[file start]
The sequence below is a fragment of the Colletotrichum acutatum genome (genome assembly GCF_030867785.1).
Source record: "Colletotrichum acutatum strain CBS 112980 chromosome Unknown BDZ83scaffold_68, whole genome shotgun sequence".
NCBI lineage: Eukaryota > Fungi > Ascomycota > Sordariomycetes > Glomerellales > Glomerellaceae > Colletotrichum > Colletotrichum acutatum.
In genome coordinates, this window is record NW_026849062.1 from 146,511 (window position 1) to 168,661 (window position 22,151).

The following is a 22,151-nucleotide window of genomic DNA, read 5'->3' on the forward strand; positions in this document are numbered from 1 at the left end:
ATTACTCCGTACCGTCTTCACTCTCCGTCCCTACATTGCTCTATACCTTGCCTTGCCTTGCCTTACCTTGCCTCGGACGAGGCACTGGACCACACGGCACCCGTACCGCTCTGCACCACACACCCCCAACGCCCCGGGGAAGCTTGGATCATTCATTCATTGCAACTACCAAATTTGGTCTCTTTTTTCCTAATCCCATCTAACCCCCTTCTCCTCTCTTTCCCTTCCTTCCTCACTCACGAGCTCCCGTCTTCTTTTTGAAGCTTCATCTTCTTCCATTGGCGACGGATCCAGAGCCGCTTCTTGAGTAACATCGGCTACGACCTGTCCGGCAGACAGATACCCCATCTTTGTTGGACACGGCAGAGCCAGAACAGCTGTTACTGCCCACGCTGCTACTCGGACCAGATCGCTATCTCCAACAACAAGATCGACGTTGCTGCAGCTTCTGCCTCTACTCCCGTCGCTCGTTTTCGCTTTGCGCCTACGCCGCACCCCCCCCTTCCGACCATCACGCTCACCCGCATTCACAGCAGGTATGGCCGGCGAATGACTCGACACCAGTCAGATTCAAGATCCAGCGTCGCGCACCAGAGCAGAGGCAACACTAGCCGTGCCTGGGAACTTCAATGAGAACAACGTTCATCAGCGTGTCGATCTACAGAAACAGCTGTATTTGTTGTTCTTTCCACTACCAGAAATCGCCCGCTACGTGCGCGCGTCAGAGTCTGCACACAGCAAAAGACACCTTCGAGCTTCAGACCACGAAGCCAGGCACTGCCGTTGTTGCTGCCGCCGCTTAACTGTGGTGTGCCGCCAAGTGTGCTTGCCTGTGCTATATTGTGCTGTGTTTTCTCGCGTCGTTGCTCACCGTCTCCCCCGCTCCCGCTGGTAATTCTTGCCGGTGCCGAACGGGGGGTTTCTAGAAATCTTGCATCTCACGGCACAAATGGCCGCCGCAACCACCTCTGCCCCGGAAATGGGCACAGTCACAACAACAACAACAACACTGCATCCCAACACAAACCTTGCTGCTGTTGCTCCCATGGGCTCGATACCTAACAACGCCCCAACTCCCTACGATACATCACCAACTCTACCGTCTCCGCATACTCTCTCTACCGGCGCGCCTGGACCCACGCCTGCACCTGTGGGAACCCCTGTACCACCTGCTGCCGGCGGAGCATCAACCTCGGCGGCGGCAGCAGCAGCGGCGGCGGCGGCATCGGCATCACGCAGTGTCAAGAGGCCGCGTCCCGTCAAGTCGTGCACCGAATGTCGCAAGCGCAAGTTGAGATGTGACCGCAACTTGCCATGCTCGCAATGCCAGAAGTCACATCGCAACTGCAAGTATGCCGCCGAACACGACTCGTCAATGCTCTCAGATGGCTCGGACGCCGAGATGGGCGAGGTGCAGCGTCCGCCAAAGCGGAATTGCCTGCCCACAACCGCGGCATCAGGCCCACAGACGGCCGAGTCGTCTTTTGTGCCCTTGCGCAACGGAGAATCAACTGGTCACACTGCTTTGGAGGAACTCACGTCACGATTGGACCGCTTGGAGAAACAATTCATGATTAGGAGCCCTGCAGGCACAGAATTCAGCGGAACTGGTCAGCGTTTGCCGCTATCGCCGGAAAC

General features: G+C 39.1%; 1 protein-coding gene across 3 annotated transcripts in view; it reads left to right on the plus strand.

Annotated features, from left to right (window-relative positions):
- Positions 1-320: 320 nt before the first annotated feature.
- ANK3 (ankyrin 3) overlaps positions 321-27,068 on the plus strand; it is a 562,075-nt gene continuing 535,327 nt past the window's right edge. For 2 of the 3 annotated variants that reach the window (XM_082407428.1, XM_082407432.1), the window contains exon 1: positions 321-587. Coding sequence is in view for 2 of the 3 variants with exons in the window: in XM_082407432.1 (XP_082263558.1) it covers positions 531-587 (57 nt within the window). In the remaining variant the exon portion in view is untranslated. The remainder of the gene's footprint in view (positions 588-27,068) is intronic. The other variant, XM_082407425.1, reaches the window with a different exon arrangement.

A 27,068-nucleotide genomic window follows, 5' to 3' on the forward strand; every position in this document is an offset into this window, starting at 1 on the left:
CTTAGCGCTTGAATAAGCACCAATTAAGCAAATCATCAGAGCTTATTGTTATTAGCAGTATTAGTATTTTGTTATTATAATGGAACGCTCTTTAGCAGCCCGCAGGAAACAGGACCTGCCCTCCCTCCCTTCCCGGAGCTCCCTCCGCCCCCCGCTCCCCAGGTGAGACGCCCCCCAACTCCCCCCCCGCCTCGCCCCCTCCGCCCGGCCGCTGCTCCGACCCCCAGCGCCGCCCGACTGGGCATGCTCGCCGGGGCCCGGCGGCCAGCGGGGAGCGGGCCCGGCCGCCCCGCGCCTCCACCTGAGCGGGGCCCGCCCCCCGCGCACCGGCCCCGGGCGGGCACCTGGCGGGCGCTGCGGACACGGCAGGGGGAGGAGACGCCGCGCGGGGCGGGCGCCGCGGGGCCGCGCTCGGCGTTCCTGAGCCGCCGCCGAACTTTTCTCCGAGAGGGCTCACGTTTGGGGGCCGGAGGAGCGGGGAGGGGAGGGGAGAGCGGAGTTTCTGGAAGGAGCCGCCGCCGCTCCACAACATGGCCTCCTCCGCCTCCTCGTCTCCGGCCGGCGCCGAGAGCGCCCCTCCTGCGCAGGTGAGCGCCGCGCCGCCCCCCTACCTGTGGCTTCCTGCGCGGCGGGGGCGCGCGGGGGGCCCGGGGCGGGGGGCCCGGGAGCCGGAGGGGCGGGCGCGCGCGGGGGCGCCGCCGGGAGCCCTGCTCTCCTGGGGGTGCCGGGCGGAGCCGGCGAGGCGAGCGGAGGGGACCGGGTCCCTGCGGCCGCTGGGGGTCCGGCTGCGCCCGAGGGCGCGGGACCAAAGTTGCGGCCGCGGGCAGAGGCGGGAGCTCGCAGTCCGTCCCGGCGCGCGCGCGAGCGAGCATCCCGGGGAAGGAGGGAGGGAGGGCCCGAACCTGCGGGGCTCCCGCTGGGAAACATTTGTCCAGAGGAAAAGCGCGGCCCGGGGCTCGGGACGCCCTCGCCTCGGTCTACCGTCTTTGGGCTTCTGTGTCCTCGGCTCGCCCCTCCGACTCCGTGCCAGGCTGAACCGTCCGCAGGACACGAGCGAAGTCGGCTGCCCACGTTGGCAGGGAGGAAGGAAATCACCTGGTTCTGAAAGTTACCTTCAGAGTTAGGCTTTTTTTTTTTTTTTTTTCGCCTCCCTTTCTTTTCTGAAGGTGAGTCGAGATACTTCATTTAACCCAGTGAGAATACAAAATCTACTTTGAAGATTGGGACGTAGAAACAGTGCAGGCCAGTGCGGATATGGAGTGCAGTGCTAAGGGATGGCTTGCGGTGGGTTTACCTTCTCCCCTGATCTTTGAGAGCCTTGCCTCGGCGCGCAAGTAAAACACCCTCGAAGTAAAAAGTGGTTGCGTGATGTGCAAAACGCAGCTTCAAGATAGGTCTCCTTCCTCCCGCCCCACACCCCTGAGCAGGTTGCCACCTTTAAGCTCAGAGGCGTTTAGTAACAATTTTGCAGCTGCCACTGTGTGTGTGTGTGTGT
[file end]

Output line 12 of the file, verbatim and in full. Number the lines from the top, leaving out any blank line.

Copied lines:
CTTAGCGCTTGAATAAGCACCAATTAAGCAAATCATCAGAGCTTATTGTTATTAGCAGTATTAGTATTTTGTTATTATAATGGAACGCTCTTTAGCAGCCCGCAGGAAACAGGACCTGCCCTCCCTCCCTTCCCGGAGCTCCCTCCGCCCCCCGCTCCCCAGGTGAGACGCCCCCCAACTCCCCCCCCGCCTCGCCCCCTCCGCCCGGCCGCTGCTCCGACCCCCAGCGCCGCCCGACTGGGCATGCTCGCCGGGGCCCGGCGGCCAGCGGGGAGCGGGCCCGGCCGCCCCGCGCCTCCACCTGAGCGGGGCCCGCCCCCCGCGCACCGGCCCCGGGCGGGCACCTGGCGGGCGCTGCGGACACGGCAGGGGGAGGAGACGCCGCGCGGGGCGGGCGCCGCGGGGCCGCGCTCGGCGTTCCTGAGCCGCCGCCGAACTTTTCTCCGAGAGGGCTCACGTTTGGGGGCCGGAGGAGCGGGGAGGGGAGGGGAGAGCGGAGTTTCTGGAAGGAGCCGCCGCCGCTCCACAACATGGCCTCCTCCGCCTCCTCGTCTCCGGCCGGCGCCGAGAGCGCCCCTCCTGCGCAGGTGAGCGCCGCGCCGCCCCCCTACCTGTGGCTTCCTGCGCGGCGGGGGCGCGCGGGGGGCCCGGGGCGGGGGGCCCGGGAGCCGGAGGGGCGGGCGCGCGCGGGGGCGCCGCCGGGAGCCCTGCTCTCCTGGGGGTGCCGGGCGGAGCCGGCGAGGCGAGCGGAGGGGACCGGGTCCCTGCGGCCGCTGGGGGTCCGGCTGCGCCCGAGGGCGCGGGACCAAAGTTGCGGCCGCGGGCAGAGGCGGGAGCTCGCAGTCCGTCCCGGCGCGCGCGCGAGCGAGCATCCCGGGGAAGGAGGGAGGGAGGGCCCGAACCTGCGGGGCTCCCGCTGGGAAACATTTGTCCAGAGGAAAAGCGCGGCCCGGGGCTCGGGACGCCCTCGCCTCGGTCTACCGTCTTTGGGCTTCTGTGTCCTCGGCTCGCCCCTCCGACTCCGTGCCAGGCTGAACCGTCCGCAGGACACGAGCGAAGTCGGCTGCCCACGTTGGCAGGGAGGAAGGAAATCACCTGGTTCTGAAAGTTACCTTCAGAGTTAGGCTTTTTTTTTTTTTTTTTTCGCCTCCCTTTCTTTTCTGAAGGTGAGTCGAGATACTTCATTTAACCCAGTGAGAATACAAAATCTACTTTGAAGATTGGGACGTAGAAACAGTGCAGGCCAGTGCGGATATGGAGTGCAGTGCTAAGGGATGGCTTGCGGTGGGTTTACCTTCTCCCCTGATCTTTGAGAGCCTTGCCTCGGCGCGCAAGTAAAACACCCTCGAAGTAAAAAGTGGTTGCGTGATGTGCAAAACGCAGCTTCAAGATAGGTCTCCTTCCTCCCGCCCCACACCCCTGAGCAGGTTGCCACCTTTAAGCTCAGAGGCGTTTAGTAACAATTTTGCAGCTGCCACTGTGTGTGTGTGTGTGT